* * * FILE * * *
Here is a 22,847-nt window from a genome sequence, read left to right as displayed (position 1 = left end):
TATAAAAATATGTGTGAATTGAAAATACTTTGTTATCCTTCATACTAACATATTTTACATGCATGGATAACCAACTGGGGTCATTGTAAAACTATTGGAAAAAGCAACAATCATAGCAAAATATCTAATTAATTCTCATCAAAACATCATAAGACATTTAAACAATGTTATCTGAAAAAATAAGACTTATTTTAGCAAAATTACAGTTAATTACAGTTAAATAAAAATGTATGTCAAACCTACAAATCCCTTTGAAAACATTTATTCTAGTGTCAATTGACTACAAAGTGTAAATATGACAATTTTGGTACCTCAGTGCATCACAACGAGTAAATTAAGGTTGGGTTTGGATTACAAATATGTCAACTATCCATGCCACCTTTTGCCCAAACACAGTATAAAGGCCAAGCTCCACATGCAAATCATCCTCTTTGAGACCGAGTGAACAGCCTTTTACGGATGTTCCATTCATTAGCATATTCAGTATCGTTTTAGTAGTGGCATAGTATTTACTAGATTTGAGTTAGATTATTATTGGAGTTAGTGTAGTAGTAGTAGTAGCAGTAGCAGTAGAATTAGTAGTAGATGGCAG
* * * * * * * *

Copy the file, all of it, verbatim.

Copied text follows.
Here is a 22,847-nt window from a genome sequence, read left to right as displayed (position 1 = left end):
TATAAAAATATGTGTGAATTGAAAATACTTTGTTATCCTTCATACTAACATATTTTACATGCATGGATAACCAACTGGGGTCATTGTAAAACTATTGGAAAAAGCAACAATCATAGCAAAATATCTAATTAATTCTCATCAAAACATCATAAGACATTTAAACAATGTTATCTGAAAAAATAAGACTTATTTTAGCAAAATTACAGTTAATTACAGTTAAATAAAAATGTATGTCAAACCTACAAATCCCTTTGAAAACATTTATTCTAGTGTCAATTGACTACAAAGTGTAAATATGACAATTTTGGTACCTCAGTGCATCACAACGAGTAAATTAAGGTTGGGTTTGGATTACAAATATGTCAACTATCCATGCCACCTTTTGCCCAAACACAGTATAAAGGCCAAGCTCCACATGCAAATCATCCTCTTTGAGACCGAGTGAACAGCCTTTTACGGATGTTCCATTCATTAGCATATTCAGTATCGTTTTAGTAGTGGCATAGTATTTACTAGATTTGAGTTAGATTATTATTGGAGTTAGTGTAGTAGTAGTAGTAGCAGTAGCAGTAGAATTAGTAGTAGATGGCAG